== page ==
The rules and regulations for businesses and public spaces may be different in the destination you are renting in, even if it isn’t that far from your home. They may also change from one day to the next as jurisdictions relax and tighten restrictions in response to coronavirus progress and setbacks. If you were hoping to visit a particular park, recreational area, beach, restaurant, museum, or any other venue, make sure that it is open, and check to see if reservations are required and if they are limiting capacity or operations in any way (such as only offering takeout, delivery, or outdoor dining in the case of restaurants).
If you are booking a vacation rental because you are hoping to be more isolated from other travelers, then you may want to think about whether there are shared amenities or facilities such as in a condominium complex or apartment building. If you do book into a property with shared amenities, you should check what the policy is in terms of social distancing and mask wearing in public areas, as well as in terms of access to the facilities such as the pool and gym. Ask what is open and available and whether reservation slots are needed for any shared-use spaces or amenities.
In a pre-COVID world, a lot of us had gotten used to instantly booking vacation rentals without touching base with the host first. But these days, getting in touch with someone before you book is crucial so that you can ask all the necessary questions you may have regarding regulations as well as health and sanitation measures that are (hopefully) being implemented in the property.
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While you’ve got the host’s attention, check to see if the cancellation policy is the same as what’s stated on the listing. If the host tells you they won’t be as stringent because of the current pandemic, don’t take their word for it. The bottom line is that whatever the listing states as the cancellation policy, that will be the policy you are stuck with if you end up needing to change the booking. And if it’s a strict policy, you will likely lose money if you need to cancel or change the reservation.
Each vacation rental company has its own policy on health and hygiene measures that are being applied to listings. In May, Airbnb gave hosts the option of enrolling in a new “Cleaning Protocol” training and certification program. Guests can identify and book accommodations where hosts or management companies have committed to the enhanced sanitation measures required by the program, including things like the use of masks and gloves by hosts and/or their cleaning crew, using proper disinfectants, and a 24-hour wait period before hosts, cleaners, or guests can enter the home after someone else has been in the property. Those who have enrolled have an “Enhanced Clean” emblem on their listing.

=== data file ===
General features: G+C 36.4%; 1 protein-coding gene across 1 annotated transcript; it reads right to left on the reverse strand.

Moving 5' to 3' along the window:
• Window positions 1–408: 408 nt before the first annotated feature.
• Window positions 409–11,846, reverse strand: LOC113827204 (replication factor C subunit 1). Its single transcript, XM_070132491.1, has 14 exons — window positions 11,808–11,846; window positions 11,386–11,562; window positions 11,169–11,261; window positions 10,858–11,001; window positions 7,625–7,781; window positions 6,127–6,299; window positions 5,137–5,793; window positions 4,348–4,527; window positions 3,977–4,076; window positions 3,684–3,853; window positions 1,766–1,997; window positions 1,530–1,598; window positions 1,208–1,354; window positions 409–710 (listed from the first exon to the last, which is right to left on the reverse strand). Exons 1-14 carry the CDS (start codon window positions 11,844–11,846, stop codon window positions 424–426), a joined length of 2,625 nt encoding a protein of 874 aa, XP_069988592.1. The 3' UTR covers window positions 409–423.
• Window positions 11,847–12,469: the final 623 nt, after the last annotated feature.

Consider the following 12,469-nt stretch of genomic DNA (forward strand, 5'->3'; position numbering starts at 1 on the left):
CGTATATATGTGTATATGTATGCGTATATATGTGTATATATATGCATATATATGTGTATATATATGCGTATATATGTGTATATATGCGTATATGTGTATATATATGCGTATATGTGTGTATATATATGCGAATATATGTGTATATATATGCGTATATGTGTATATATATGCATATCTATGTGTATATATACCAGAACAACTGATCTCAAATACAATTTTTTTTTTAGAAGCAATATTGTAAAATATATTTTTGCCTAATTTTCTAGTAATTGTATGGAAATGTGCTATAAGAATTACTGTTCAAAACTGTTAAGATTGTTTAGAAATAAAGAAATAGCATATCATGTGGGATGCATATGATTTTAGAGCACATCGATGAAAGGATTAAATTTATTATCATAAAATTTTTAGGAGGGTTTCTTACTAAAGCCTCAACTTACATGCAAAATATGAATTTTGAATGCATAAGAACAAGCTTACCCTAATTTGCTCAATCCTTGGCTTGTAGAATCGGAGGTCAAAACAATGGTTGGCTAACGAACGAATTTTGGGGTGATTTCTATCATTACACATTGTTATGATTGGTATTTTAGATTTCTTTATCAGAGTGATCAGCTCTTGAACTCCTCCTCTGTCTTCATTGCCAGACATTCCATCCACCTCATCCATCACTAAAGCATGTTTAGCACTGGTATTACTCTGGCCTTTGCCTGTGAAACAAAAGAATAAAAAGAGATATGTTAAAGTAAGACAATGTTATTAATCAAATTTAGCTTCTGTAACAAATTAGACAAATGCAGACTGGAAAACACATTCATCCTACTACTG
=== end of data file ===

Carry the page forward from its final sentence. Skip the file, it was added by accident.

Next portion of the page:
In May, Vrbo also released new guidelines for the enhanced cleaning and disinfection of properties. The cleaning practices that hosts have committed to are now outlined in each listing, including whether they have contactless check-in and check-out, are cleaning with disinfectant, and are ensuring a minimum one-day vacancy between guest stays.
Marriott Homes and Villas boasts that its vacation rental properties are professionally cleaned and inspected by the management companies it has partnered with. The properties themselves are also vetted and are at the higher (and pricier) end of the vacation rental spectrum.
If you are looking for something even more polished, there are several luxe vacation rental outfits that are touting their enhanced commitment to cleanliness in the wake of the pandemic. They include OneFineStay, Inspirato, Luxury Retreats (which is owned by Airbnb), and Boutique Homes, among others.
Even the least germaphobic among us has become extremely sensitive to cleanliness during the coronavirus pandemic—and with good reason given that public health experts are still researching and making new discoveries about how exactly coronavirus spreads. We highly recommend packing some disinfectant wipes and/or spray and paper towels so that you can spray or wipe down the vacation rental property prior to settling in.
Similarly, if bringing your own towels and sheets will give you an added layer of comfort, there is no harm in bringing and using them in lieu of what’s provided.
The CDC offers guidelines on how to best clean and disinfect surfaces to improve the safety of an overnight stay outside your home.
Just because we’re all a little consumed by coronavirus concerns these days doesn’t mean that all of the other safety concerns that existed pre-COVID have disappeared. The U.S. Consumer Product Safety Commission is reminding travelers who are opting for vacation rentals this year to ask if the property has smoke and carbon monoxide alarms, as well as a fire extinguisher.
When at the property, check that furniture is anchored to the wall, and for families with smaller kids and babies, check that cleaning products are locked or out of reach and that there are no potentially dangerous window-blind cords. Be aware of the dangers posed by a pool and by elevators when smaller kids are in tow, too.
This has always been an important part of travel, but it’s become an even more critical and poignant point during the coronavirus pandemic. Wherever you are traveling to, think about the potential risks you carry with you as well as the potential benefits you can bring to the local economy—and how best to reduce that risk while also supporting the community that is hosting you.
Now, more than ever, we need to be especially cognizant of our footprint as travelers.